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Analyst Calls for Oversight of Medi-Cal IT Modernization

In a Budget and Policy Post, the Legislative Analyst’s Office recommends approving a governor’s proposed budget request that would continue a slate of IT projects – but with input from lawmakers.

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Proposed funding for a multimillion-dollar IT modernization in the governor’s budget should be approved, but the administration should regularly inform lawmakers on changes to project processes being considered, an state analyst has recommended.

The Legislative Analyst’s Office (LAO), which provides fiscal and policy advice to the state Legislature, has examined funding proposed for the Medi-Cal Enterprise System (MES) Modernization Effort in Gov. Gavin Newsom’s 2021-2022 Fiscal Year budget; and, while supportive, is calling for better oversight of “costly and complex IT projects.” Among the takeaways:

  • The LAO recommends approving the governor’s proposed budget request for $22.3 million in funding for the Department of Health Care Services — $4 million of that from the General Fund — to continue the MES Modernization. The project comprises a number of Medi-Cal IT system modernization efforts, the LAO said in its Feb. 17 Budget and Policy Post, aimed in part at better aligning “some Medi-Cal IT systems” with federal Medicaid Information Technology Architecture guidelines and standards. These include the California Medicaid Management Information Systems (CA-MMIS) — subject of a state auditor update letter in December — the Comprehensive Behavioral Health Data System, and the Medi-Cal Eligibility Data System Modernization.
    “The administration decided last year to consolidate the previous Medi-Cal IT system modernization initiatives and associated projects into a single MES Modernization effort,” the LAO wrote.
  • That’s not all. DHCS “expects” the MES Modernization to include “previous Medi-Cal IT system modernization initiatives,” the LAO said. But the endeavor “also will include other projects and substantially broadens the scope of Medi-Cal IT system modernization,” it said, indicating the department “expects to identify business needs” that might be addressed with “modern technology.” CA-MMIS, it said, centered on updating “subsystems that handle payments for Medi-Cal’s fee-for-service program,” which provides services to under 20 percent of Medi-Cal enrollees. The MES Modernization, the LAO said, “also will include modernization and/or replacement of subsystems that operate the Medi-Cal managed care program,” which supports more than 80 percent of enrollees “served by Medi-Cal managed care plans.”
  • The LAO’s recommendations could yield significant changes to the oversight of major state IT projects. In its analysis, the Office recommends the Legislature “direct the administration” to keep it “regularly informed of key changes to existing IT project processes that the administration is considering for the MES Modernization effort,” suggesting “at least quarterly” updates. It also recommends the Legislature adopt “supplemental report language” directing the administration to report back before Jan. 10 on changes to existing IT initiative processes for the MES Modernization; new options for MES Modernization legislative oversight; and other possible improvements to oversight. The administration is now working on “modifications to existing IT project processes (including project oversight) to accommodate the MES Modernization effort,” Brian Metzker, LAO senior fiscal and policy analyst, told Techwire via email.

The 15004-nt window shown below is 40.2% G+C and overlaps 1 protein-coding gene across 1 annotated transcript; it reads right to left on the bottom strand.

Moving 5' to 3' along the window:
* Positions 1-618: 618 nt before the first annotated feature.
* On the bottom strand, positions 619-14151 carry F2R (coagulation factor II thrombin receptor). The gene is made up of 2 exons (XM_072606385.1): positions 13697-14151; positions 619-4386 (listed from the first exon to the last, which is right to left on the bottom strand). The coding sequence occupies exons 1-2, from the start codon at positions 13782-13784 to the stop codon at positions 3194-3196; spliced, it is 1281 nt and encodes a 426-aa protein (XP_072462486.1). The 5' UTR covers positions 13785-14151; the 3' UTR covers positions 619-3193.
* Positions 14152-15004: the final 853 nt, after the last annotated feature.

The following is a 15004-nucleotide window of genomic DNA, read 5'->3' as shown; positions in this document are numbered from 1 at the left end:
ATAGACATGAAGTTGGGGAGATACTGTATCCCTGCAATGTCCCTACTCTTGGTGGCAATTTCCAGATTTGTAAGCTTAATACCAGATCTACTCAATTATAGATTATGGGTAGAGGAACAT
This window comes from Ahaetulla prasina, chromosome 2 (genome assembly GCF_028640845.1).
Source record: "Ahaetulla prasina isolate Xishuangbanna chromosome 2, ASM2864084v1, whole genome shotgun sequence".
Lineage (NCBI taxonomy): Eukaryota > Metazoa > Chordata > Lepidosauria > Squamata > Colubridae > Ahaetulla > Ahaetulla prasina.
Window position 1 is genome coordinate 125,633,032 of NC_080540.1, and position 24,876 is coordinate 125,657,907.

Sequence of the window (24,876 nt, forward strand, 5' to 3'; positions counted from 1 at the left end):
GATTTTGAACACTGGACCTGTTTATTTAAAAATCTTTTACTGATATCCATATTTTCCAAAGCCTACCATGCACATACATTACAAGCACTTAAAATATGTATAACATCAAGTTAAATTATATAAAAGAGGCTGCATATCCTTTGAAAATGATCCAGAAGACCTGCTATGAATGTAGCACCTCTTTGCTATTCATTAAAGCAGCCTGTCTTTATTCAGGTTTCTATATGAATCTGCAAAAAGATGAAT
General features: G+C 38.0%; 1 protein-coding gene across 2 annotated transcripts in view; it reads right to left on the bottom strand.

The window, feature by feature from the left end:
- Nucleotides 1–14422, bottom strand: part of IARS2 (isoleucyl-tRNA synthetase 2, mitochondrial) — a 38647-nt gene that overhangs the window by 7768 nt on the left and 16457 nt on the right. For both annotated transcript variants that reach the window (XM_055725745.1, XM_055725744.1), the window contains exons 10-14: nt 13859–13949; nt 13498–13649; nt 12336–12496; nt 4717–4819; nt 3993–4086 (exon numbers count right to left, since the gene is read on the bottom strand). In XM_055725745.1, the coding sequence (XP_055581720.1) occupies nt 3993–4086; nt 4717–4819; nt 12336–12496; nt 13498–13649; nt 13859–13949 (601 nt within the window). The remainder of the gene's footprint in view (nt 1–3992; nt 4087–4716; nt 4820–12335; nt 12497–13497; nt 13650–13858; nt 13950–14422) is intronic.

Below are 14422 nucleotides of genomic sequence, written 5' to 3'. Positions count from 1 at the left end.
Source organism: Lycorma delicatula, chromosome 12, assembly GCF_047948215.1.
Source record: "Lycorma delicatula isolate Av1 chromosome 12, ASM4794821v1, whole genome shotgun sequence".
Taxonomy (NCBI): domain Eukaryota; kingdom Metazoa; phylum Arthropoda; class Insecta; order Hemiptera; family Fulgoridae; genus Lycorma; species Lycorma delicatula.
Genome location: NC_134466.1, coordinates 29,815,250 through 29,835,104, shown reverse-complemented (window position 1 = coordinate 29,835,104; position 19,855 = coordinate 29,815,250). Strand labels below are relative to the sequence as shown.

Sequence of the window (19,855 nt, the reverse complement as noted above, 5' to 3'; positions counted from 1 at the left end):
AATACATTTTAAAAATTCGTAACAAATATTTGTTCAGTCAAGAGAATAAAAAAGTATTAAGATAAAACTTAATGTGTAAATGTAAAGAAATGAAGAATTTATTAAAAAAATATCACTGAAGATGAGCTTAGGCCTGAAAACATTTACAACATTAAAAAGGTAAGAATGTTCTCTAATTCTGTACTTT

• The Office highlights the varied approval status of projects with the MES Modernization. Some, the LAO said, went through the California Department of Technology’s Project Approval Lifecycle process, while others started but “were withdrawn as the administration moved away from individual initiatives and towards a single, consolidated modernization effort.” Metzker said the Office expects oversight discussions to happen “as the MES Modernization effort is being re-planned and other IT projects are progressing through planning, development and implementation,” noting changes to existing IT initiative processes would likely help refine and direct work in the future.
  • It’s not clear what sort of “baseline cost, schedule and scope information” will be available about the MES Modernization, the LAO said, calling that information “critical” for identifying project start dates, the impact of any failures on the project as a whole, and project interdependencies that could impact the schedule. Metzker said the lack of this information during “initial planning stages of an IT project” is not unusual; and said the LAO recognizes the consolidation to the MES Modernization will necessitate a re-planning in “(at least) 2021-22,” which will delay such estimates. The LAO’s concern, he said, is whether the administration “will ever be able to provide this information,” noting its absence would inhibit legislative oversight.
    “We think the administration and the Legislature should meet to consider new oversight mechanisms for complex and costly IT projects and, in general, projects using newer approaches to development and implementation such as the agile approach,” Metzker said. “Improved oversight will help prevent possible issues related to (for example) dependencies between individual projects.”
Theo Douglas is Assistant Managing Editor of Industry Insider — California.